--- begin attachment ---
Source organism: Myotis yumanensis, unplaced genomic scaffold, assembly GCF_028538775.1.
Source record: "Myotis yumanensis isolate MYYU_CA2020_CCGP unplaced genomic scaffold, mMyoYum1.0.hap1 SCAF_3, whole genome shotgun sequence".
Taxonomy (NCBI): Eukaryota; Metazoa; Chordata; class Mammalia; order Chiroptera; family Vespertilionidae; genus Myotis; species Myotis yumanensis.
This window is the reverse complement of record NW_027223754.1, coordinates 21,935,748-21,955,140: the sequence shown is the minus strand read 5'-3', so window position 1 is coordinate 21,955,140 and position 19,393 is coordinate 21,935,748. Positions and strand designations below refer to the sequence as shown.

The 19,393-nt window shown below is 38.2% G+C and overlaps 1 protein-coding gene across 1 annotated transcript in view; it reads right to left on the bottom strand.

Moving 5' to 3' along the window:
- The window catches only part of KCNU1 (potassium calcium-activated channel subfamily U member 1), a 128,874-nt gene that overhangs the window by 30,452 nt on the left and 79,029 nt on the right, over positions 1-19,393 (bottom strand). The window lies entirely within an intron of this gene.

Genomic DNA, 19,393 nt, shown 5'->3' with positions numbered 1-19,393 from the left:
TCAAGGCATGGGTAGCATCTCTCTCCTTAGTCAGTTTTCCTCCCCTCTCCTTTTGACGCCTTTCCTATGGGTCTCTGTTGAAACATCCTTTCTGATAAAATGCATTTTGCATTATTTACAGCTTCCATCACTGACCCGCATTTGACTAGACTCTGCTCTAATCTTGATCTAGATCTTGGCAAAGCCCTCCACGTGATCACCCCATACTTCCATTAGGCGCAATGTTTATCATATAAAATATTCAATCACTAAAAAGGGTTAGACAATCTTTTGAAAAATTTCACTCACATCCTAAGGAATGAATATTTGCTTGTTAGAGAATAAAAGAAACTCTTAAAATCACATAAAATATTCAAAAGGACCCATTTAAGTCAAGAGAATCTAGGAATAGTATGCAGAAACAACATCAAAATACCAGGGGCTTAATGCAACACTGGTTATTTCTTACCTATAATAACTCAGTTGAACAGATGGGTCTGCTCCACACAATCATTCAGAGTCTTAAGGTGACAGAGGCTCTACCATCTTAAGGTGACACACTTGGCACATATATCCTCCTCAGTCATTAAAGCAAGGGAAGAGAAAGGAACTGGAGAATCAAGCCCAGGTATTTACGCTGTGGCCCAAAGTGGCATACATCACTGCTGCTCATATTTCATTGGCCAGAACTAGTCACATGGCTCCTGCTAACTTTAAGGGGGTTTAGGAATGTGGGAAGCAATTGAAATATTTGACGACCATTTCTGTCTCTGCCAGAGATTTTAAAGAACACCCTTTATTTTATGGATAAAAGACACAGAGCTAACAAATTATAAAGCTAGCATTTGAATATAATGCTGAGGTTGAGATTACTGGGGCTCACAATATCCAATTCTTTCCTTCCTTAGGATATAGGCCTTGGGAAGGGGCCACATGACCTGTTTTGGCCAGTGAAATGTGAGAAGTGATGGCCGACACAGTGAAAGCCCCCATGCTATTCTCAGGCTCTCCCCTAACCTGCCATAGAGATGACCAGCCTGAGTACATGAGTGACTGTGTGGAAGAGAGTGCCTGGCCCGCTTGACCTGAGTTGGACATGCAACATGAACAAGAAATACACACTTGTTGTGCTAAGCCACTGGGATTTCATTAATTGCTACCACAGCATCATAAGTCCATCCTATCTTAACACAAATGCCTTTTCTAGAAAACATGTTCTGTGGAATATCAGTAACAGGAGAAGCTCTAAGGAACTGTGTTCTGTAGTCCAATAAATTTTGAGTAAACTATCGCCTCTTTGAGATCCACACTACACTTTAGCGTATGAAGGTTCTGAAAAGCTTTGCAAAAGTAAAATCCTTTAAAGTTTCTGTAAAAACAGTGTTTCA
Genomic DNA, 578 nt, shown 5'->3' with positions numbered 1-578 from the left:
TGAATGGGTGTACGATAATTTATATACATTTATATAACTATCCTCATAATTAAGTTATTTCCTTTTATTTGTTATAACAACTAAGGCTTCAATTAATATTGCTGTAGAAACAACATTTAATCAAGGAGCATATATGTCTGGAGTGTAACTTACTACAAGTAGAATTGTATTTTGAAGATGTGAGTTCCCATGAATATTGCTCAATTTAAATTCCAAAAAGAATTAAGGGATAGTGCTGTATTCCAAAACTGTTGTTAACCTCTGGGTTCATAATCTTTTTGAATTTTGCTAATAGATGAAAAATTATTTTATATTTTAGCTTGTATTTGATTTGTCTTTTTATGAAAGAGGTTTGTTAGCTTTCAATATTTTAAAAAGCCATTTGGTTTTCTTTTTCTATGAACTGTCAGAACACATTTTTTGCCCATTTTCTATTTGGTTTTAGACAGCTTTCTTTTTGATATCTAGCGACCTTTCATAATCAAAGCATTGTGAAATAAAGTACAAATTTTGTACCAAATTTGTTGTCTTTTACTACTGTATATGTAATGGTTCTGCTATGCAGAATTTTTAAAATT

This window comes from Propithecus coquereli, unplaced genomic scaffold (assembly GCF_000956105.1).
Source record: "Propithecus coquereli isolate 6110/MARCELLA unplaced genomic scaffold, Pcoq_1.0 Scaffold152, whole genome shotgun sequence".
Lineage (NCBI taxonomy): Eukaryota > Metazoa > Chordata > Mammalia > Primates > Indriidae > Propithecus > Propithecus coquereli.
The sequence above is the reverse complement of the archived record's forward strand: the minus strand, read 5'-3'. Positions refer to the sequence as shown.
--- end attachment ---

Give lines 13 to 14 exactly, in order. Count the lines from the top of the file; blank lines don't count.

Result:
Source record: "Propithecus coquereli isolate 6110/MARCELLA unplaced genomic scaffold, Pcoq_1.0 Scaffold152, whole genome shotgun sequence".
Lineage (NCBI taxonomy): Eukaryota > Metazoa > Chordata > Mammalia > Primates > Indriidae > Propithecus > Propithecus coquereli.